Imperial racism

Under wartime censorship, the press was forbidden to use the word ‘famine’. It was the ‘Indian food problem’. BBC news reports avoided the subject. There were official criteria for declaring a famine. Although, by the monsoon season of 1943, all these criteria were met, ‘famine’ was never declared. A Famine Commission was appointed in 1944. The military censor read letters sent to Indian soldiers by families describing the situation at home. They were an ‘avalanche of despair’. He ‘found his task very difficult.’ However, the editor of The Statesman newspaper, published in Calcutta, Delhi and abroad, bravely decided he could no longer conceal the truth. Defying the censor, he published photographs taken on the streets of Calcutta, and wrote editorials documenting the catastrophe he saw all around. At once, the famine could no longer be concealed from the world.

In September 1943, Lord Wavell was appointed Viceroy of India. Unlike his predecessor, he immediately visited Calcutta, including the famine-stricken areas, and was shocked. Committed to humanitarian relief, he brought in food from other Indian regions, had rice taken into remote villages, set up relief hospitals and gruel kitchens. In November 1943, Leo Amery, Secretary of State for India and Burma, speaking in the House of Commons, demanded immediate food imports. Churchill spoke of Indians ‘breeding like rabbits’ and denied the request. He blamed a shortage of shipping. The Normandy Landings were being planned. In February 1944, Wavell demanded the government send over a million tons of food, warning, this was ‘one of the greatest disasters to have befallen any people under British rule, and damage to our reputation is incalculable’. Churchill replied that ‘we simply cannot find the ships’.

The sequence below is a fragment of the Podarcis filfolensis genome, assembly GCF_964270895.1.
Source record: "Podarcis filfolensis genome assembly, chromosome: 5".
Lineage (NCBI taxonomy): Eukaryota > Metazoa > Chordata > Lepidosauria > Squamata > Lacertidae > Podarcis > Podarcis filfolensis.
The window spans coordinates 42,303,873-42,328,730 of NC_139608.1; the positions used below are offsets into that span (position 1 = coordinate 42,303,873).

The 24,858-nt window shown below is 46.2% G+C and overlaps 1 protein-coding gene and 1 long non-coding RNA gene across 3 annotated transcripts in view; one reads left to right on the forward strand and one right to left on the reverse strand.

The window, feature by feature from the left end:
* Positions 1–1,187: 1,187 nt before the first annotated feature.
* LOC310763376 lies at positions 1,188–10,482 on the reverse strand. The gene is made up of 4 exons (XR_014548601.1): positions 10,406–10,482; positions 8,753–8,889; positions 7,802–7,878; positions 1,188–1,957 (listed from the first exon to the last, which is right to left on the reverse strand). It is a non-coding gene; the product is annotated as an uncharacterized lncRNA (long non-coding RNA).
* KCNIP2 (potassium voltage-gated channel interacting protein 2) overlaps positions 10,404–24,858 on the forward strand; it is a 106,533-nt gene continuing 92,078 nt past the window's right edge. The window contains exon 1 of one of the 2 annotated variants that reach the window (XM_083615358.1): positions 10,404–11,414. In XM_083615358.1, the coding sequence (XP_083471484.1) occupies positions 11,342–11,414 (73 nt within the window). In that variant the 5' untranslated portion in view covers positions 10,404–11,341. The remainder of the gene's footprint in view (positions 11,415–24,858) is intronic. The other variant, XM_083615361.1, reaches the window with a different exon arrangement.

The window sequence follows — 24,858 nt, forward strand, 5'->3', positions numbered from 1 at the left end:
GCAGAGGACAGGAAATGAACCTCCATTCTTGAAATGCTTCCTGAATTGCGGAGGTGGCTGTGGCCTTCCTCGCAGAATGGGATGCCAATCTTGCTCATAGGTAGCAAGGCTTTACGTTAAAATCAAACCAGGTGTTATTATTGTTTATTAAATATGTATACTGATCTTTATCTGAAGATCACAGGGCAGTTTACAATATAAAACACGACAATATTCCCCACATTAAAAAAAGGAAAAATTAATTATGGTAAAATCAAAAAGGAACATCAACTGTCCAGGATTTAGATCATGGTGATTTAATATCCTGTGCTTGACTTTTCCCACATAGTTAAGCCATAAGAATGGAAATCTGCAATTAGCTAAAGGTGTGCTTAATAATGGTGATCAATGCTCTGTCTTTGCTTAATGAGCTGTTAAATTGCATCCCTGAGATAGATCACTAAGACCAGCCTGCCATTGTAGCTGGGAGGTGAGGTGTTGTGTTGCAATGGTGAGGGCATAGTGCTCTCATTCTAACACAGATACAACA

Shruti Kapila places the man-made war famine of 1943 among a series of mass-death events, including communal riots, which accompanied the bloody and traumatic birth of independent India. Impoverishment and hunger were part of the colonial legacy. British policy and inaction had contributed to previous famines.

The colonial system was inefficient and sclerotic, says Janam Mukherjee. Undistributed stocks of wheat choked the station at Dhaka. Colonial officers were demoralised. The population did not want them there. The Quit India Movement was growing, demanding an end to British rule in India. The famine was a symptom of a dying colonial system.In April 1944, eighteen months after publication of the Statesman photographs, Wavell’s request for substantial aid was finally granted. It was too late to save millions of starving people. On 8 May 1945, VE Day, the report of the Famine Commission was published, receiving little publicity. In Britain, Churchill’s status as national war hero has allowed a general amnesia about how his racism and indifference to Indian suffering contributed to the Bengali death toll.